While building knowledge is an important part of change management, successful change does not begin with knowledge. Knowledge is the third milestone in the Prosci ADKAR Model, a simple but effective model for individual change made up of five building blocks of change:
Successful change first builds awareness and desire, and then knowledge. Once individuals have the knowledge to change, they must move through the final milestones of ADKAR, ability and reinforcement.
Two Types of Knowledge
Organizations have a long and rich history with delivering training, and many even have an entire department dedicated to training with specialists that focus on education. However, training is not the only way to develop knowledge.
From a change management perspective, there are two distinct types of knowledge. The first is knowledge on how to change (what to do during the transition), and the second is knowledge on how to perform effectively in the future state (knowledge on the ultimate skills and behaviors needed to support the change). In practice, both of these types of knowledge may be integrated and addressed with a single plan, but as you are documenting and developing training requirements it is important to consider both of these aspects.
Remember, however, that knowledge is only effective when the individual already has awareness and desire. Each of us has been to a training program where we were not sure why we were there in the first place. Without awareness and desire, you cannot effectively create the knowledge that is necessary for a successful change.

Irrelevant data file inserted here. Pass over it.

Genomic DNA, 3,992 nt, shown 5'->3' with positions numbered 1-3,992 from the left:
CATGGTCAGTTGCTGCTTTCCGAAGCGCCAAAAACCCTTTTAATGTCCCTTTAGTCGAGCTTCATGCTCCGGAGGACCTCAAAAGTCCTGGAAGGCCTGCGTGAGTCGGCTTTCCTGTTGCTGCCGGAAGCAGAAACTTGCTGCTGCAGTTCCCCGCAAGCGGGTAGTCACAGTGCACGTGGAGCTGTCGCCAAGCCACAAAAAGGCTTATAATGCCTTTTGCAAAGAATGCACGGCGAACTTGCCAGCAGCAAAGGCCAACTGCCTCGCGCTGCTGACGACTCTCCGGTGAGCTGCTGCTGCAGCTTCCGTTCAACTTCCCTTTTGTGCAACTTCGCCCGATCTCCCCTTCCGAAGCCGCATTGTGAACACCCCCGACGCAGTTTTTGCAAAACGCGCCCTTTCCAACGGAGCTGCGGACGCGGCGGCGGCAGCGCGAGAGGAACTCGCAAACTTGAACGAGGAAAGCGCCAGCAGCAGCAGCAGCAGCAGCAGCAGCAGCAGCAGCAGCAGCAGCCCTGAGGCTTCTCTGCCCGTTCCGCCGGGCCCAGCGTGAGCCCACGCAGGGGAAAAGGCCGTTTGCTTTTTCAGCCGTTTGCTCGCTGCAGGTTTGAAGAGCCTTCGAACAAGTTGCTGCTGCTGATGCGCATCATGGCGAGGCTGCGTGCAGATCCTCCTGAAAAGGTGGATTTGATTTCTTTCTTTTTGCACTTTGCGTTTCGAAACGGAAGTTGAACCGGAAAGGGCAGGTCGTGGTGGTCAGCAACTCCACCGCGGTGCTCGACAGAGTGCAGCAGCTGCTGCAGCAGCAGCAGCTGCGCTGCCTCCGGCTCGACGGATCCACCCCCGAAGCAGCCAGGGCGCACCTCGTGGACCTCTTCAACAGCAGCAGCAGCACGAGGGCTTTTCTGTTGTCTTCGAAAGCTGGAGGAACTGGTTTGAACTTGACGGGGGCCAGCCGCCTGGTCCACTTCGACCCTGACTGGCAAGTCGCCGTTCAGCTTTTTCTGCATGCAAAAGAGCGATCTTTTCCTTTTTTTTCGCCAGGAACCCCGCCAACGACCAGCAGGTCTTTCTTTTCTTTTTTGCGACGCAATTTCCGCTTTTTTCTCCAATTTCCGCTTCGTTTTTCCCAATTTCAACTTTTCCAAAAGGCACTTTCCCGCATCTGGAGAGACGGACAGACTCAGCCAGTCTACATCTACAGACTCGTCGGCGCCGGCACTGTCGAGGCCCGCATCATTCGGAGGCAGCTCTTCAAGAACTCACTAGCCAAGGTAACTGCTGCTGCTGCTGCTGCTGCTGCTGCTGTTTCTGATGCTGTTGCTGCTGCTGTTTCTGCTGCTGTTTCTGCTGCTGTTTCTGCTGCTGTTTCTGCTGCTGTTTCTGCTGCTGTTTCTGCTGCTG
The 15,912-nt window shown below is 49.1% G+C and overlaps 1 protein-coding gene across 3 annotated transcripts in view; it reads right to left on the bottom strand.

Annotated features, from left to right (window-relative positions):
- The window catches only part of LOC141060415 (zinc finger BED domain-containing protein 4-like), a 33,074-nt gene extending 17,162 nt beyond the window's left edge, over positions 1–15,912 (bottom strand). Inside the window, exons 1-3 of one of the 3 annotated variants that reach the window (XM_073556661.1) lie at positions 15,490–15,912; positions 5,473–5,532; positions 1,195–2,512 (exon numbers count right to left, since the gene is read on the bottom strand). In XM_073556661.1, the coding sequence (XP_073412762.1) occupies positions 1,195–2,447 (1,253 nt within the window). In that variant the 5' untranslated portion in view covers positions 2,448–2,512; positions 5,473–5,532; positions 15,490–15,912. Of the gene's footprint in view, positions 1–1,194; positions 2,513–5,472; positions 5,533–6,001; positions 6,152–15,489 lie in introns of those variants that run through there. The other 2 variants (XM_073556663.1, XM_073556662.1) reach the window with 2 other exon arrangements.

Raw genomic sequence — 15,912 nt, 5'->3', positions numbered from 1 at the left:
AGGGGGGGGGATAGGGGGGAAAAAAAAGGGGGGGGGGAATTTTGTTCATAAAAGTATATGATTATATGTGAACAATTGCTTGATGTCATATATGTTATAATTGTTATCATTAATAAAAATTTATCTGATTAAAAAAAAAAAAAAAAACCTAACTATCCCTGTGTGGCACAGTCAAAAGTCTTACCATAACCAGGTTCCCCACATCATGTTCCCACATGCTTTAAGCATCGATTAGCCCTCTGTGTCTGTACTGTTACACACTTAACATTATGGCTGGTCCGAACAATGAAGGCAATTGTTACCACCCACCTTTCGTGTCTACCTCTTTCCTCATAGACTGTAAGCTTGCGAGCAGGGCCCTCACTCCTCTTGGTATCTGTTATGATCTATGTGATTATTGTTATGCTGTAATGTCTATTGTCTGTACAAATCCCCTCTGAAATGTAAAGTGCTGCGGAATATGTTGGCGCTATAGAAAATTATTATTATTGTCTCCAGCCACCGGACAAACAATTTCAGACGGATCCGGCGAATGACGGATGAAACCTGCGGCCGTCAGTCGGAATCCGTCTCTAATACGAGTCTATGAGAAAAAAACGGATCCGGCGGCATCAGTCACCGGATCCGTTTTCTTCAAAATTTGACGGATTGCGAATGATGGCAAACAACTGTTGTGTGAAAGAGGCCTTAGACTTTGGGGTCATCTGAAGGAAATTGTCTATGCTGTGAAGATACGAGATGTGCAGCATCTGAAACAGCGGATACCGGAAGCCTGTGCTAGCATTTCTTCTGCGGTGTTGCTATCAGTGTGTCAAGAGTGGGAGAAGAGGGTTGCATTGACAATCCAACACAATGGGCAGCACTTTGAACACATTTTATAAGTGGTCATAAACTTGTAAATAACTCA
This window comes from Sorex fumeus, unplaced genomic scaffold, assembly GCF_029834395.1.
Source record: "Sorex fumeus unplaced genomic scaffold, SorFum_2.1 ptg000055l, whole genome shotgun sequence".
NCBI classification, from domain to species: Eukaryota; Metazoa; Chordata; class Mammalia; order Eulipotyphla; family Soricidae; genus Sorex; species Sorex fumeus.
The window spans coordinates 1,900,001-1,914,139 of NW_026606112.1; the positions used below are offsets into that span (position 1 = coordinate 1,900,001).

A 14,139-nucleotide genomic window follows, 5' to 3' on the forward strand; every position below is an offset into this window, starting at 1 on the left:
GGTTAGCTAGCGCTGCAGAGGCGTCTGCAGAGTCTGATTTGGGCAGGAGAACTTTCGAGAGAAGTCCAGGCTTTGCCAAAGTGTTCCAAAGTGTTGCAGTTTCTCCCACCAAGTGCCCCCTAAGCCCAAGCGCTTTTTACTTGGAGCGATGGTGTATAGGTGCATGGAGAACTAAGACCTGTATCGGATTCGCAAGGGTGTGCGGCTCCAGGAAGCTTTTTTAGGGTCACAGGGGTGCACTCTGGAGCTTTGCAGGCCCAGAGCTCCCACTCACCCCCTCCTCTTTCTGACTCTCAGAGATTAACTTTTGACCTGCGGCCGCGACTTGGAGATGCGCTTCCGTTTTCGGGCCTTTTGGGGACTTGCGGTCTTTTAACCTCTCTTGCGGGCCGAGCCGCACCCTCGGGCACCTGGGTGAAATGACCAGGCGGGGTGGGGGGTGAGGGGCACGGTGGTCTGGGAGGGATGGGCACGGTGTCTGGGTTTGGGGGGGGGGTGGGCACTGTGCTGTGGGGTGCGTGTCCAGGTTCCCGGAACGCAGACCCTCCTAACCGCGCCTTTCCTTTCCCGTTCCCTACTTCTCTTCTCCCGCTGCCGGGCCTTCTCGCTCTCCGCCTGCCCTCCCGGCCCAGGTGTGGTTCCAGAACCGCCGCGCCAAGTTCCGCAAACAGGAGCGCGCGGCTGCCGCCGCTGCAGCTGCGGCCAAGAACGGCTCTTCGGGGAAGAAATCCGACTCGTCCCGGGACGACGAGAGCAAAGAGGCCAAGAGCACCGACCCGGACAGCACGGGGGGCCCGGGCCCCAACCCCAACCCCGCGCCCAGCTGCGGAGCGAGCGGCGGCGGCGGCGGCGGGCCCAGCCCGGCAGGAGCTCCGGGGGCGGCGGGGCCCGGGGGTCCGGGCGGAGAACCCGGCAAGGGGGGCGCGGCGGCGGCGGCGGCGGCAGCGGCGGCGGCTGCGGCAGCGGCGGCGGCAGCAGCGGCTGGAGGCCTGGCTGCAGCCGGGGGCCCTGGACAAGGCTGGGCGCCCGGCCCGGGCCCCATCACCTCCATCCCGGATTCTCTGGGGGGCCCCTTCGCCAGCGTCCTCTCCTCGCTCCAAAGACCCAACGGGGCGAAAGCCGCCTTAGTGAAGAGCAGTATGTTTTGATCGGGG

To build knowledge, individuals must have:
Training and education
Access to information
Potential Challenges and Resisting Factors:
Gap between current knowledge levels and desired knowledge levels
Insufficient time (conflicting demands)
Inadequate resources available for training
Lack of access to the necessary information
Capacity to learn
Tactics for Building Knowledge:
Formal training programs
User groups and forums
Without a holistic model for individual change, like the ADKAR Model, teams can easily fall into the trap of simply sending employees to training when a change is being introduced. This rarely drives successful change and can often have negative and lasting impacts on the employees that must bring a change to life in their day-to-day work. Training is critical, but it must occur in the context of all five milestones of individual change.